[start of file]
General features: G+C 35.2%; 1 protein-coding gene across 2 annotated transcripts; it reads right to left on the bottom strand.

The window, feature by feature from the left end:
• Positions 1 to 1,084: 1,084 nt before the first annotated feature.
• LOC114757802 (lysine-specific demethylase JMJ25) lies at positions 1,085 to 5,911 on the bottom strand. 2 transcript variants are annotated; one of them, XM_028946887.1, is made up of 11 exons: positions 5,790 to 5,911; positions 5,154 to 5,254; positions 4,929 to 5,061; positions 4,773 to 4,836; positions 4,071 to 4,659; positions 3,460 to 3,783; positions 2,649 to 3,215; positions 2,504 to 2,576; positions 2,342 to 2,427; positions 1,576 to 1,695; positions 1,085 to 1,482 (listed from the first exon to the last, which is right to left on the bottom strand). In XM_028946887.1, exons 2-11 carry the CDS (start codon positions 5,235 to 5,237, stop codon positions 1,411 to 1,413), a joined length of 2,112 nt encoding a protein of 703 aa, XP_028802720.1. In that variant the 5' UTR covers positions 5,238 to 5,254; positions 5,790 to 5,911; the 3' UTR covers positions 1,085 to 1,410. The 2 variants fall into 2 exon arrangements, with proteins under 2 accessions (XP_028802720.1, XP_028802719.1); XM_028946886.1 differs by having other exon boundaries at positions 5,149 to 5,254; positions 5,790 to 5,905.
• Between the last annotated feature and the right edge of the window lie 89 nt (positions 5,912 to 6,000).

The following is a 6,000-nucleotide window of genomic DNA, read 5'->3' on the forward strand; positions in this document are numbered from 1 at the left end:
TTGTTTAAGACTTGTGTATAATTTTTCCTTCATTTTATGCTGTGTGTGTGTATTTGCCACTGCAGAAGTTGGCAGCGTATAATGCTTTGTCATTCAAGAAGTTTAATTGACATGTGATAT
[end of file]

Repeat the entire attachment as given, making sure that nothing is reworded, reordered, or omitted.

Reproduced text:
General features: G+C 35.2%; 1 protein-coding gene across 2 annotated transcripts; it reads right to left on the bottom strand.

The window, feature by feature from the left end:
• Positions 1 to 1,084: 1,084 nt before the first annotated feature.
• LOC114757802 (lysine-specific demethylase JMJ25) lies at positions 1,085 to 5,911 on the bottom strand. 2 transcript variants are annotated; one of them, XM_028946887.1, is made up of 11 exons: positions 5,790 to 5,911; positions 5,154 to 5,254; positions 4,929 to 5,061; positions 4,773 to 4,836; positions 4,071 to 4,659; positions 3,460 to 3,783; positions 2,649 to 3,215; positions 2,504 to 2,576; positions 2,342 to 2,427; positions 1,576 to 1,695; positions 1,085 to 1,482 (listed from the first exon to the last, which is right to left on the bottom strand). In XM_028946887.1, exons 2-11 carry the CDS (start codon positions 5,235 to 5,237, stop codon positions 1,411 to 1,413), a joined length of 2,112 nt encoding a protein of 703 aa, XP_028802720.1. In that variant the 5' UTR covers positions 5,238 to 5,254; positions 5,790 to 5,911; the 3' UTR covers positions 1,085 to 1,410. The 2 variants fall into 2 exon arrangements, with proteins under 2 accessions (XP_028802720.1, XP_028802719.1); XM_028946886.1 differs by having other exon boundaries at positions 5,149 to 5,254; positions 5,790 to 5,905.
• Between the last annotated feature and the right edge of the window lie 89 nt (positions 5,912 to 6,000).

The following is a 6,000-nucleotide window of genomic DNA, read 5'->3' on the forward strand; positions in this document are numbered from 1 at the left end:
TTGTTTAAGACTTGTGTATAATTTTTCCTTCATTTTATGCTGTGTGTGTGTATTTGCCACTGCAGAAGTTGGCAGCGTATAATGCTTTGTCATTCAAGAAGTTTAATTGACATGTGATAT